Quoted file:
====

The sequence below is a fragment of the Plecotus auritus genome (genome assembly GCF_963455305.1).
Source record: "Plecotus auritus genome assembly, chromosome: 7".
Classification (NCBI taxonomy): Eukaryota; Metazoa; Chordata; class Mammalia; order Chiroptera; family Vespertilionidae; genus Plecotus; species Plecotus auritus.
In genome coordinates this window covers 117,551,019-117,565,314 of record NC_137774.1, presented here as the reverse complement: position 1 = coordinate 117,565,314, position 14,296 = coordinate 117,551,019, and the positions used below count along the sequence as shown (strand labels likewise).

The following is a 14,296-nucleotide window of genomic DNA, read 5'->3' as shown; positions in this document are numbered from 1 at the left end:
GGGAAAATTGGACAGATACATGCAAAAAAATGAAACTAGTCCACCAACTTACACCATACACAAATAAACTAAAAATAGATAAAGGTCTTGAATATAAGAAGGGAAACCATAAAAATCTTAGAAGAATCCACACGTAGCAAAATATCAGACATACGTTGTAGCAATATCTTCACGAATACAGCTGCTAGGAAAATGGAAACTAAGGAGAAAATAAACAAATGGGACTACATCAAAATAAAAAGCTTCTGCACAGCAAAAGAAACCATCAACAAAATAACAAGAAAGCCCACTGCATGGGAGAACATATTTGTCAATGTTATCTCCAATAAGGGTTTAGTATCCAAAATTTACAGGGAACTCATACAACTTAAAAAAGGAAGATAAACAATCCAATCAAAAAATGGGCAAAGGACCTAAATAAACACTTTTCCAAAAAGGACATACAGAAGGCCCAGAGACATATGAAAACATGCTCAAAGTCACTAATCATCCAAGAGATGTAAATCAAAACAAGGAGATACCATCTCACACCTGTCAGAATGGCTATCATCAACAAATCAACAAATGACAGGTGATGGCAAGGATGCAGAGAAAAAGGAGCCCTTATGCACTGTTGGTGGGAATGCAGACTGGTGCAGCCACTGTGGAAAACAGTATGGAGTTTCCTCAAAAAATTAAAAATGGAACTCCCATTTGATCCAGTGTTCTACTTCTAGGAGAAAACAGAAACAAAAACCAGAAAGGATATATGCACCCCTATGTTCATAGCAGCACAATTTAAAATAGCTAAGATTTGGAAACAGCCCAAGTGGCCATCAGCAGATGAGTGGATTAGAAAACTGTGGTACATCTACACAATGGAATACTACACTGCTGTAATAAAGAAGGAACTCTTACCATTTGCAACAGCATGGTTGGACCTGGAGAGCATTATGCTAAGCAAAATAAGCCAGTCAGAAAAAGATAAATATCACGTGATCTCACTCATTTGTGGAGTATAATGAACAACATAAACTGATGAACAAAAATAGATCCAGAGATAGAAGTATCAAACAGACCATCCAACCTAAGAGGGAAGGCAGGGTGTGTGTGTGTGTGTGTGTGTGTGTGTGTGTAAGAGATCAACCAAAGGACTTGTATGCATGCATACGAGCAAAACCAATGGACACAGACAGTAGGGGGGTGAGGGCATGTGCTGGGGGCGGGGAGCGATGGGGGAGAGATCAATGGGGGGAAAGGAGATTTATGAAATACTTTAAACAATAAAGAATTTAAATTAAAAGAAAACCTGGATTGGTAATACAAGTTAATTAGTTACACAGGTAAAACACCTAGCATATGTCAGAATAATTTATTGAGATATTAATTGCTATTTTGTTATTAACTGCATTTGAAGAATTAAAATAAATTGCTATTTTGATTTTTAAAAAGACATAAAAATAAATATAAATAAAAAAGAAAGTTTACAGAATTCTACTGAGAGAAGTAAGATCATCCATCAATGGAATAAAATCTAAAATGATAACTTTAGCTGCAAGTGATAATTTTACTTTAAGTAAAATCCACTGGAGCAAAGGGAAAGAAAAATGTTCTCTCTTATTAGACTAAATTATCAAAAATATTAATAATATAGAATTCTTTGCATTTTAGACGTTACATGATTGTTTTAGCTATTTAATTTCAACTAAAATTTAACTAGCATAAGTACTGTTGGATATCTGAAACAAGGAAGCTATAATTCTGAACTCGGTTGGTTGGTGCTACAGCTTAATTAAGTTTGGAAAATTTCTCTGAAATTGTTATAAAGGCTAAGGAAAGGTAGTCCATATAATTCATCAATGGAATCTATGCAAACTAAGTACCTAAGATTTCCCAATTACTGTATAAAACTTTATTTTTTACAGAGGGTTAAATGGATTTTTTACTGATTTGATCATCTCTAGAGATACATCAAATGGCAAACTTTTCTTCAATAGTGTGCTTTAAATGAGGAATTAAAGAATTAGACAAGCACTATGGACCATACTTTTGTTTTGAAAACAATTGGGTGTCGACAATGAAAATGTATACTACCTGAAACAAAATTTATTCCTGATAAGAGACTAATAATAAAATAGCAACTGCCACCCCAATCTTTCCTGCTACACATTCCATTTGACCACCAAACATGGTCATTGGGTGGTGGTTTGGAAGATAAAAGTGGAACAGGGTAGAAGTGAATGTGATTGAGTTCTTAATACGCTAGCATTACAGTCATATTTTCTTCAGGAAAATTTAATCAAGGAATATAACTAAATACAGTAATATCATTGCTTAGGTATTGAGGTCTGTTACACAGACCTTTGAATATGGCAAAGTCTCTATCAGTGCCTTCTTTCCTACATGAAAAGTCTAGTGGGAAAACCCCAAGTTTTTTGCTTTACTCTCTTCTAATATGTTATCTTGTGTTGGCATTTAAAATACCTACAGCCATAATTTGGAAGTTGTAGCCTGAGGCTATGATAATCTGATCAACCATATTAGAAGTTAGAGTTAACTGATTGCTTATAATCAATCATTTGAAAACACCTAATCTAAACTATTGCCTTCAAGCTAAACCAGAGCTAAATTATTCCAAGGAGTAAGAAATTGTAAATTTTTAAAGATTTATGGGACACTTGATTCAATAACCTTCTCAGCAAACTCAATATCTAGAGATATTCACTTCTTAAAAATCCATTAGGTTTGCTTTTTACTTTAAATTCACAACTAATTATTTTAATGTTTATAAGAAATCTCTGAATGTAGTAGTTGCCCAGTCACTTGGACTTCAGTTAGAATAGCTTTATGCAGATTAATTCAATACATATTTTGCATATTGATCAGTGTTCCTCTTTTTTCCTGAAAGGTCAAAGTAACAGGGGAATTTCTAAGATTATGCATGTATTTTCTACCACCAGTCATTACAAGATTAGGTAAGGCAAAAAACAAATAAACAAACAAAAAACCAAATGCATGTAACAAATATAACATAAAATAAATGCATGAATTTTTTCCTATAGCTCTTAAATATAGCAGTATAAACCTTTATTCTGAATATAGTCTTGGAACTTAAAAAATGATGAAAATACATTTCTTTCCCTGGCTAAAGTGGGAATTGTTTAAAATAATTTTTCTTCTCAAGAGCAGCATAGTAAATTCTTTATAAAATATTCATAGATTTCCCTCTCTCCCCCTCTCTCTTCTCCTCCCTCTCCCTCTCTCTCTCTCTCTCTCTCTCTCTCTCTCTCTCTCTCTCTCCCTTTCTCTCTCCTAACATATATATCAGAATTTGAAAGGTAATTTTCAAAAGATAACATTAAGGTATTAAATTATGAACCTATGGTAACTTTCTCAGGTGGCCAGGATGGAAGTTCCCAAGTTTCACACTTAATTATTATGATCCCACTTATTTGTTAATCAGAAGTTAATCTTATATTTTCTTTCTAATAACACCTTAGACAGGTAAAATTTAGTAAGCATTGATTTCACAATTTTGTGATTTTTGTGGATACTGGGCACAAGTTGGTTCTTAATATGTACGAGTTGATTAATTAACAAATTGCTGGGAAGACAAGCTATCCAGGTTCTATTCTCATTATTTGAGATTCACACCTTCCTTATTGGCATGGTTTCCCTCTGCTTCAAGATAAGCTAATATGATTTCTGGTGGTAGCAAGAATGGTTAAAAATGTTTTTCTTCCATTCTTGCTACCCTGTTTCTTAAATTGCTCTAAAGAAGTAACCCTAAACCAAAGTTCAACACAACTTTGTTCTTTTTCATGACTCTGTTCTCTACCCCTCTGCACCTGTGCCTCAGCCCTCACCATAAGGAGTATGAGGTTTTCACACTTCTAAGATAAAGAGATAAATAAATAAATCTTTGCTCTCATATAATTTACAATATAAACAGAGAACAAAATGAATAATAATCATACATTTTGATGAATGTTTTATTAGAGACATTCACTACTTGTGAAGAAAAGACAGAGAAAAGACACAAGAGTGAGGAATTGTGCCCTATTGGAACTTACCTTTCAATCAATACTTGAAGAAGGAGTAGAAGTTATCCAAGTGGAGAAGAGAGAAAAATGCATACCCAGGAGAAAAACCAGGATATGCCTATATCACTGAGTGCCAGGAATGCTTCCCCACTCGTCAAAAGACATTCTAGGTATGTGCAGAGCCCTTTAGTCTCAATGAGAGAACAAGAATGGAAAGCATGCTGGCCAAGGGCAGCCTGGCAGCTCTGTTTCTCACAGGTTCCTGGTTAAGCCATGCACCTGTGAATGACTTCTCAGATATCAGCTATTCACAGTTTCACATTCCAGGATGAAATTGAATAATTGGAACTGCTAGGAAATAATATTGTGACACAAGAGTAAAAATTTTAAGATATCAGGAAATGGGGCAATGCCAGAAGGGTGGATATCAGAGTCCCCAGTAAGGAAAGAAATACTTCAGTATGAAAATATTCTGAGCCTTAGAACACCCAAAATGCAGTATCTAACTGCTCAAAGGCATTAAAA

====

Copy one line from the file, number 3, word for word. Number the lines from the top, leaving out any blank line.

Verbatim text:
Classification (NCBI taxonomy): Eukaryota; Metazoa; Chordata; class Mammalia; order Chiroptera; family Vespertilionidae; genus Plecotus; species Plecotus auritus.